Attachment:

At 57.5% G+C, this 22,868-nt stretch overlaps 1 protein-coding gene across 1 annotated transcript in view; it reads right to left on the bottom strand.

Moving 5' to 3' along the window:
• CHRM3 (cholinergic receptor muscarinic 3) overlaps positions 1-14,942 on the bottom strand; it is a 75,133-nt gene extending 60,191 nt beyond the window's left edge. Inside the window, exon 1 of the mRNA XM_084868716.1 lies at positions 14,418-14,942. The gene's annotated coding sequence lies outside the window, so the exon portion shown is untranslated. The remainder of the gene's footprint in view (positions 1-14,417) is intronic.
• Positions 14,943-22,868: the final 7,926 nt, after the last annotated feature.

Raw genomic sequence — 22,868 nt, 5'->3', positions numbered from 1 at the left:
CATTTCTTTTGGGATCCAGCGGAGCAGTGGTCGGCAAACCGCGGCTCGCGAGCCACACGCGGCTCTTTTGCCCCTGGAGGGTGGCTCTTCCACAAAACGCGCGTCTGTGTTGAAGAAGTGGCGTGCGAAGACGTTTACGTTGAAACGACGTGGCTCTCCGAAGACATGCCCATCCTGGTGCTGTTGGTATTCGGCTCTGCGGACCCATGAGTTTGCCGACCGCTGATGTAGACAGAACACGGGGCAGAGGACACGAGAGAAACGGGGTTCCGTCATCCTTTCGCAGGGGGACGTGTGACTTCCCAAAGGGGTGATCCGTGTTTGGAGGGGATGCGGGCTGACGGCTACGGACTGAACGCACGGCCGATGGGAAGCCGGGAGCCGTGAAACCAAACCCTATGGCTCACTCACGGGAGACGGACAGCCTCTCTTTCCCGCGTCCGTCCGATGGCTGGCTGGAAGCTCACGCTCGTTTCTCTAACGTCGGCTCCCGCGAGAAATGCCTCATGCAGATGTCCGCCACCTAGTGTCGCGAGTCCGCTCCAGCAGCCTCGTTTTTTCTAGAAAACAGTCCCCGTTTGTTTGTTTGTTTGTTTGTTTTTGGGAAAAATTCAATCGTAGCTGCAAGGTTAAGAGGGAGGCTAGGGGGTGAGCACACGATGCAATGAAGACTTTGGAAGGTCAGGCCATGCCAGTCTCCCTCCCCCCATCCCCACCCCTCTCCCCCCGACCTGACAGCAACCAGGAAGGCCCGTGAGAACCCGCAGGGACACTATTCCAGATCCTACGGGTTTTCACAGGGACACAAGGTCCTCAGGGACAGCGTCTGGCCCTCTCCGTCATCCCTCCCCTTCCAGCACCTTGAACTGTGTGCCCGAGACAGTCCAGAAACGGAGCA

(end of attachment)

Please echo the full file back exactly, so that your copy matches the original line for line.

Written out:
At 57.5% G+C, this 22,868-nt stretch overlaps 1 protein-coding gene across 1 annotated transcript in view; it reads right to left on the bottom strand.

Moving 5' to 3' along the window:
• CHRM3 (cholinergic receptor muscarinic 3) overlaps positions 1-14,942 on the bottom strand; it is a 75,133-nt gene extending 60,191 nt beyond the window's left edge. Inside the window, exon 1 of the mRNA XM_084868716.1 lies at positions 14,418-14,942. The gene's annotated coding sequence lies outside the window, so the exon portion shown is untranslated. The remainder of the gene's footprint in view (positions 1-14,417) is intronic.
• Positions 14,943-22,868: the final 7,926 nt, after the last annotated feature.

Raw genomic sequence — 22,868 nt, 5'->3', positions numbered from 1 at the left:
CATTTCTTTTGGGATCCAGCGGAGCAGTGGTCGGCAAACCGCGGCTCGCGAGCCACACGCGGCTCTTTTGCCCCTGGAGGGTGGCTCTTCCACAAAACGCGCGTCTGTGTTGAAGAAGTGGCGTGCGAAGACGTTTACGTTGAAACGACGTGGCTCTCCGAAGACATGCCCATCCTGGTGCTGTTGGTATTCGGCTCTGCGGACCCATGAGTTTGCCGACCGCTGATGTAGACAGAACACGGGGCAGAGGACACGAGAGAAACGGGGTTCCGTCATCCTTTCGCAGGGGGACGTGTGACTTCCCAAAGGGGTGATCCGTGTTTGGAGGGGATGCGGGCTGACGGCTACGGACTGAACGCACGGCCGATGGGAAGCCGGGAGCCGTGAAACCAAACCCTATGGCTCACTCACGGGAGACGGACAGCCTCTCTTTCCCGCGTCCGTCCGATGGCTGGCTGGAAGCTCACGCTCGTTTCTCTAACGTCGGCTCCCGCGAGAAATGCCTCATGCAGATGTCCGCCACCTAGTGTCGCGAGTCCGCTCCAGCAGCCTCGTTTTTTCTAGAAAACAGTCCCCGTTTGTTTGTTTGTTTGTTTGTTTTTGGGAAAAATTCAATCGTAGCTGCAAGGTTAAGAGGGAGGCTAGGGGGTGAGCACACGATGCAATGAAGACTTTGGAAGGTCAGGCCATGCCAGTCTCCCTCCCCCCATCCCCACCCCTCTCCCCCCGACCTGACAGCAACCAGGAAGGCCCGTGAGAACCCGCAGGGACACTATTCCAGATCCTACGGGTTTTCACAGGGACACAAGGTCCTCAGGGACAGCGTCTGGCCCTCTCCGTCATCCCTCCCCTTCCAGCACCTTGAACTGTGTGCCCGAGACAGTCCAGAAACGGAGCA